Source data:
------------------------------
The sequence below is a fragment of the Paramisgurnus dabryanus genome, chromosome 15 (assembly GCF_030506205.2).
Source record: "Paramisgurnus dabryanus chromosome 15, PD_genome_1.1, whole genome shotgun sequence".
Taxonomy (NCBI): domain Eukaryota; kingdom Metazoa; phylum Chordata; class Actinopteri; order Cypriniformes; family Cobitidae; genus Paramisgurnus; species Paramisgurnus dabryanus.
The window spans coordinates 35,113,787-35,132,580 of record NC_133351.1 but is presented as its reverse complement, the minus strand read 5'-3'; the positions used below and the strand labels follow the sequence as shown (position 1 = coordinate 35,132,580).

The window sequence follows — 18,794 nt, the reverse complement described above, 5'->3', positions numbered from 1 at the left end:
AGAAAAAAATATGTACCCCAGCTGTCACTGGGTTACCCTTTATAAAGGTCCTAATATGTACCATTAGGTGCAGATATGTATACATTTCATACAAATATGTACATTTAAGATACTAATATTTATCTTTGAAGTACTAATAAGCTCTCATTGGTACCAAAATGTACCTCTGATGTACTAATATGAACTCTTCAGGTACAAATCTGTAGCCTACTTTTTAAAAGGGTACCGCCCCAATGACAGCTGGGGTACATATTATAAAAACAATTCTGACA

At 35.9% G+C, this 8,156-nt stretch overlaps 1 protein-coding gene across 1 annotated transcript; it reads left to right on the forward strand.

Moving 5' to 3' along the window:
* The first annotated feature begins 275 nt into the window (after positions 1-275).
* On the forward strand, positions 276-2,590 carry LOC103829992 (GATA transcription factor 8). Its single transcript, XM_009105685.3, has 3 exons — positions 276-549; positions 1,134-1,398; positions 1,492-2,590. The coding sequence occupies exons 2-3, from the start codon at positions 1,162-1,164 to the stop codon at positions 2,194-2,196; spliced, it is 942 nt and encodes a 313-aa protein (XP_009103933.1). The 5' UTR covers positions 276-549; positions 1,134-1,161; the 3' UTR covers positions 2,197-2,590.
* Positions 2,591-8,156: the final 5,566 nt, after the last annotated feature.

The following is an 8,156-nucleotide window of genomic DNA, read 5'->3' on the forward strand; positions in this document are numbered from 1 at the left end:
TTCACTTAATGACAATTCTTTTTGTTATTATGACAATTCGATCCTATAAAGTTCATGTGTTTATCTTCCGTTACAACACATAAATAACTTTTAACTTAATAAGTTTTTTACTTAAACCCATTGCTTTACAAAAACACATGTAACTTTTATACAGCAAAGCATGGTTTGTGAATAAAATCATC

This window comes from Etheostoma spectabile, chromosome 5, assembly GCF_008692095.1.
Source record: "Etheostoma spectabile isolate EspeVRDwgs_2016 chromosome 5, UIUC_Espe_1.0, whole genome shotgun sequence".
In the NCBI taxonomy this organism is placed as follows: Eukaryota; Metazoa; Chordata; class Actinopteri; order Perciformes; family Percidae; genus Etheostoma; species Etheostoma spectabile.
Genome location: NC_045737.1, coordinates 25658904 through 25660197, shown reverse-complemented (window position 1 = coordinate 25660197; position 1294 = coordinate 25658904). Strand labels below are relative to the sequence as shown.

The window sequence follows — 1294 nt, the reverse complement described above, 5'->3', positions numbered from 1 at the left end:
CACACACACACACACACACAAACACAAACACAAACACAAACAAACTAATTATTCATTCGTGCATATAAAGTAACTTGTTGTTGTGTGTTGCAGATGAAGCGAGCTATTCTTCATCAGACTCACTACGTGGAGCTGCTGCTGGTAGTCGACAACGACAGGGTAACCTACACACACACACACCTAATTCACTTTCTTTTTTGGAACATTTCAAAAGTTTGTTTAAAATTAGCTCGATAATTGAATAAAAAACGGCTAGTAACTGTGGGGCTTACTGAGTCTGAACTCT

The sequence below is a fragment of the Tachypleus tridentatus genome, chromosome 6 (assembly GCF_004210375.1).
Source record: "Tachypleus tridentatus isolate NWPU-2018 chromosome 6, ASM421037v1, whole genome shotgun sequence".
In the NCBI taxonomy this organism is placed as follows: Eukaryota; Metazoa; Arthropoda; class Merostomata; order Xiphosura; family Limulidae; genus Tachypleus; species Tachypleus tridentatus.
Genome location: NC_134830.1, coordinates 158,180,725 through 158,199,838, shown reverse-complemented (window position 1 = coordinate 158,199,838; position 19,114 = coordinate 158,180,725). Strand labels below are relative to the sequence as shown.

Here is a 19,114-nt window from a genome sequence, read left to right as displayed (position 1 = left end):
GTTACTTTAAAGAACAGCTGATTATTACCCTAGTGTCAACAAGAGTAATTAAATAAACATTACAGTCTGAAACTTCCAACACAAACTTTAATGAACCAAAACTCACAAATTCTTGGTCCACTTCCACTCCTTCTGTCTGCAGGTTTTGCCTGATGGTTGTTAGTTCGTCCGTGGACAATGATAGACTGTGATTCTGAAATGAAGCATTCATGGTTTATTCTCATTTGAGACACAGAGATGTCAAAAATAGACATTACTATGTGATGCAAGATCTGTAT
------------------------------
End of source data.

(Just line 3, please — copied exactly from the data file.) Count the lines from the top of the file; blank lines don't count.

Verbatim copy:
Taxonomy (NCBI): domain Eukaryota; kingdom Metazoa; phylum Chordata; class Actinopteri; order Cypriniformes; family Cobitidae; genus Paramisgurnus; species Paramisgurnus dabryanus.